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TriWest turns to online platform for behavioral health

February 25, 2010
by David Raths
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Can virtual care help the military overcome stigma and accessibility issues?

The results of several research studies have indicated that a strong stigma exists in the military related to seeking behavioral health treatment. Geographic distance and scheduling difficulties can also limit treatment options. Phoenix-based TriWest Healthcare Alliance, which provides health insurance to military families in 21 states, is engaged in a project in Hawaii to evaluate whether online care can overcome those barriers.

Built on the web-based, on-demand Online Care platform from a company called American Well, the service allows members of the military to engage in online conversations with behavioral health providers, including social workers, psychologists, and psychiatrists, without having to wait to schedule appointments.

“We think this live, informed interaction is going to change behavioral healthcare,” said Dr. Roy Schoenberg, MD, CEO of Boston-based American Well, which was recently named one of the most innovative companies in healthcare by Fast Company magazine.

Schoenberg explained that his company, which also has partnerships with insurers and providers to offer urgent care online, saw three low-hanging pieces of fruit in its application to behavioral health:

1. The ability to eliminate some of the geographic disparities in the availability of clinicians. In Hawaii, for instance, providers are clustered in Honolulu, but there are very few on the Big Island. Online consultations eliminate that problem of distribution.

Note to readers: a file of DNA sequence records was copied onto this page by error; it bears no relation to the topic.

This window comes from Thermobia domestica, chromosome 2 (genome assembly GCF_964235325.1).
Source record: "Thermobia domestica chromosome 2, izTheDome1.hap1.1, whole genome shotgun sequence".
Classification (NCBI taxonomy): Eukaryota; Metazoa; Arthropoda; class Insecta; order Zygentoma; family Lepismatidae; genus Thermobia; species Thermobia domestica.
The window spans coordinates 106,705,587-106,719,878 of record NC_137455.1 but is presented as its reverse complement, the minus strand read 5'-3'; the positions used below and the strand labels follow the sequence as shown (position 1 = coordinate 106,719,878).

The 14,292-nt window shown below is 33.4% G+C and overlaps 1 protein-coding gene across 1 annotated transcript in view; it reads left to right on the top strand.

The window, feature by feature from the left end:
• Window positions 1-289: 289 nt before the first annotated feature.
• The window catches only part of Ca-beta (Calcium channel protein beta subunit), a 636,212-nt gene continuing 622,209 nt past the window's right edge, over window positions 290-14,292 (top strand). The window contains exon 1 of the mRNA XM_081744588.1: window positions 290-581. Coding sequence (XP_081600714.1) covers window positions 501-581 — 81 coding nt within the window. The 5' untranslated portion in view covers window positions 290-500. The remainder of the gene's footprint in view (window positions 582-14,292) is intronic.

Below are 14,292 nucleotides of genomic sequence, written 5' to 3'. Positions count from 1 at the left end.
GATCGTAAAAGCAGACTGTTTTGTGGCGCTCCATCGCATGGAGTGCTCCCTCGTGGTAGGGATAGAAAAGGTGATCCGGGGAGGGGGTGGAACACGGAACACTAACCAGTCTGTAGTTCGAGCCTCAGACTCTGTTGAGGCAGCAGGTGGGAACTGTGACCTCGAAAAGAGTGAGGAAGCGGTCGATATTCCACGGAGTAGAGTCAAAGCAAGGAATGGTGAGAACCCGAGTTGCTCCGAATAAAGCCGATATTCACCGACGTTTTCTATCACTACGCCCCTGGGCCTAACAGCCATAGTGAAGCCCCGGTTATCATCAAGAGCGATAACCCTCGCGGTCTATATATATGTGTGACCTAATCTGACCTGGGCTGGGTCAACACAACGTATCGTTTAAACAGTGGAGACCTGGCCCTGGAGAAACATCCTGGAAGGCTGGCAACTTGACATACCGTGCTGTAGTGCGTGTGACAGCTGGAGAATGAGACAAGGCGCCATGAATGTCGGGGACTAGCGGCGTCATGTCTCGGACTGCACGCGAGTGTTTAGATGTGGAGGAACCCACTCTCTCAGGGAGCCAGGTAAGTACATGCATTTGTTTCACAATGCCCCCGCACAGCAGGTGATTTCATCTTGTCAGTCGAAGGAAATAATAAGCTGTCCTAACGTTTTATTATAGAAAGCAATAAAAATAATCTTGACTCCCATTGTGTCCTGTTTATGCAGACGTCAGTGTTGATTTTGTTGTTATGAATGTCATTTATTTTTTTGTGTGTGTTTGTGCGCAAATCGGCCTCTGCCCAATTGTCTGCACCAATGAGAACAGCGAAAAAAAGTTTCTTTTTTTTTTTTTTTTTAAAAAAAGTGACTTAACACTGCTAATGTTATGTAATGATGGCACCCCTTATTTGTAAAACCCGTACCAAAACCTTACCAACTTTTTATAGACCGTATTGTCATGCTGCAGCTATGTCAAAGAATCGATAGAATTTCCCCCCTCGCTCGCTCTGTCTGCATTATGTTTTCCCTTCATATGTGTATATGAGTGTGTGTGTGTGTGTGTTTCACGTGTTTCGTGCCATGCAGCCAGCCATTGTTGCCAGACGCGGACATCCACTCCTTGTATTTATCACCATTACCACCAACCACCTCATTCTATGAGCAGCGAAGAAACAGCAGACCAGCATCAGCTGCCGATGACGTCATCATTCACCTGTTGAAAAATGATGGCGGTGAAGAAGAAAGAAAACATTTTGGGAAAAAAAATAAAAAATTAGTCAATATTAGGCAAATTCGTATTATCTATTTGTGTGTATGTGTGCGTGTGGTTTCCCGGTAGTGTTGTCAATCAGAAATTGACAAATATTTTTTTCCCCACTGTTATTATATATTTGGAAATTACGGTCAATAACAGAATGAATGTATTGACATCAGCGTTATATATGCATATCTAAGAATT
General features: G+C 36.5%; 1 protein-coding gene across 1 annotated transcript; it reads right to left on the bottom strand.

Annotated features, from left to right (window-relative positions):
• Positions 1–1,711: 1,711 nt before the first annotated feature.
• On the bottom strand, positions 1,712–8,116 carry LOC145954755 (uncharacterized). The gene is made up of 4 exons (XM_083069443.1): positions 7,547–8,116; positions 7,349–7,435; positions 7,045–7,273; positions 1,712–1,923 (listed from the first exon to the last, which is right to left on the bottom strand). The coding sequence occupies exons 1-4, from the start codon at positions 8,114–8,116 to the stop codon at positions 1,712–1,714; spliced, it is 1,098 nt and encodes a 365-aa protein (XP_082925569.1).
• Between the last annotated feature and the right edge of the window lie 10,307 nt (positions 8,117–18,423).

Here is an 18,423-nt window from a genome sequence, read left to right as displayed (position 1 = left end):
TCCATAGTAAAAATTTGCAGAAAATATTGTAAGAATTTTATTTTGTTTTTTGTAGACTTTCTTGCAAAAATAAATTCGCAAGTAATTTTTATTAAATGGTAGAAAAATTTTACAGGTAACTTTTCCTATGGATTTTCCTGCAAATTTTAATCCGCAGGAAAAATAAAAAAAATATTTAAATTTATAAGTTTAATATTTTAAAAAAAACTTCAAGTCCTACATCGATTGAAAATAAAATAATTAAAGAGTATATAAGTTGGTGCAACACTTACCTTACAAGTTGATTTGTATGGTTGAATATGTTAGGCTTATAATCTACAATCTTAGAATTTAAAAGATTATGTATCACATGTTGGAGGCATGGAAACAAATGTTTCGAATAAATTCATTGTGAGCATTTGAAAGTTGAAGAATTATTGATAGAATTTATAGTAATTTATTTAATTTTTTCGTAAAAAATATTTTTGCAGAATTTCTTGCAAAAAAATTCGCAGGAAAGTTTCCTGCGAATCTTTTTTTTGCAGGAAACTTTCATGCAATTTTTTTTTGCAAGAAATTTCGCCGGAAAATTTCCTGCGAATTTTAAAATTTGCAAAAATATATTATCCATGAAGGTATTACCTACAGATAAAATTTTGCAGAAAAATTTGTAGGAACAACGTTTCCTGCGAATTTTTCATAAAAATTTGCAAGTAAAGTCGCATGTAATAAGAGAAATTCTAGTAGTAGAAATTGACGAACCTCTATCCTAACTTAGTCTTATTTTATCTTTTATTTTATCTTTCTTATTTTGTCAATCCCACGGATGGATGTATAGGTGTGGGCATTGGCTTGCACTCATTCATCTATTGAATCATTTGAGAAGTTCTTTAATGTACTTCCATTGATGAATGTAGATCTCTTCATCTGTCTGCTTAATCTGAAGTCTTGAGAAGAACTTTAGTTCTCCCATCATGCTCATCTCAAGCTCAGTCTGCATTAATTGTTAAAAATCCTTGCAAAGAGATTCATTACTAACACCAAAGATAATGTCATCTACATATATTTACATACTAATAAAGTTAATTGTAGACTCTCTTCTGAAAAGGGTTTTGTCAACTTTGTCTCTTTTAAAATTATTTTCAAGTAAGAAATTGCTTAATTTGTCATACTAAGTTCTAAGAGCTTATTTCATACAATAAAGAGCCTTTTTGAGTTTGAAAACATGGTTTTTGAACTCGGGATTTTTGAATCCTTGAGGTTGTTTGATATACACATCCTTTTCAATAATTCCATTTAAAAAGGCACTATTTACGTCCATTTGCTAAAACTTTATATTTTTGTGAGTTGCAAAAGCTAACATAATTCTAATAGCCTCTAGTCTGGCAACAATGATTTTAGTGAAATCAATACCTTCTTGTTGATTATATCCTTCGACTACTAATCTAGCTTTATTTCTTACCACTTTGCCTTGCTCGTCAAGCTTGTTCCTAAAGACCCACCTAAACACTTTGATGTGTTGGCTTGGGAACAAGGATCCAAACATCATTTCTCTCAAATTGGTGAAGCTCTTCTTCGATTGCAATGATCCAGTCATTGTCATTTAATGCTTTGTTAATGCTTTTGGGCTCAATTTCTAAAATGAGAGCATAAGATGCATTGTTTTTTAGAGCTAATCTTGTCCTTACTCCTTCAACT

2. There is a stigma about seeking behavioral healthcare that is especially strong in the military. If soldiers and their families use their home computers to make an appointment and see a clinician, no one else needs to know about it.

3. Behavioral health services are time-sensitive. Post-traumatic stress disorder and related disorders such as sleep and eating disorders, anxiety, and self-esteem problems require immediate attention. “If you wake up in a sweat at 3 a.m. having a panic attack, an appointment in three months isn’t going to cut it,” Schoenberg said. “Behavioral health providers tell us there is a diminishing return on therapy. As time goes by, it gets more difficult to deal with these problems.”

TriWest officials did not respond to requests for interviews about the program, but in a prepared statement David J. McIntyre Jr., president and CEO of TriWest, said that the members of our armed forces and their families deserve our full support in light of the sacrifices they have made. "The introduction of online care has the potential to make behavioral health more convenient and accessible to these outstanding men and women; accessibility improves prevention and positively impacts outcomes."

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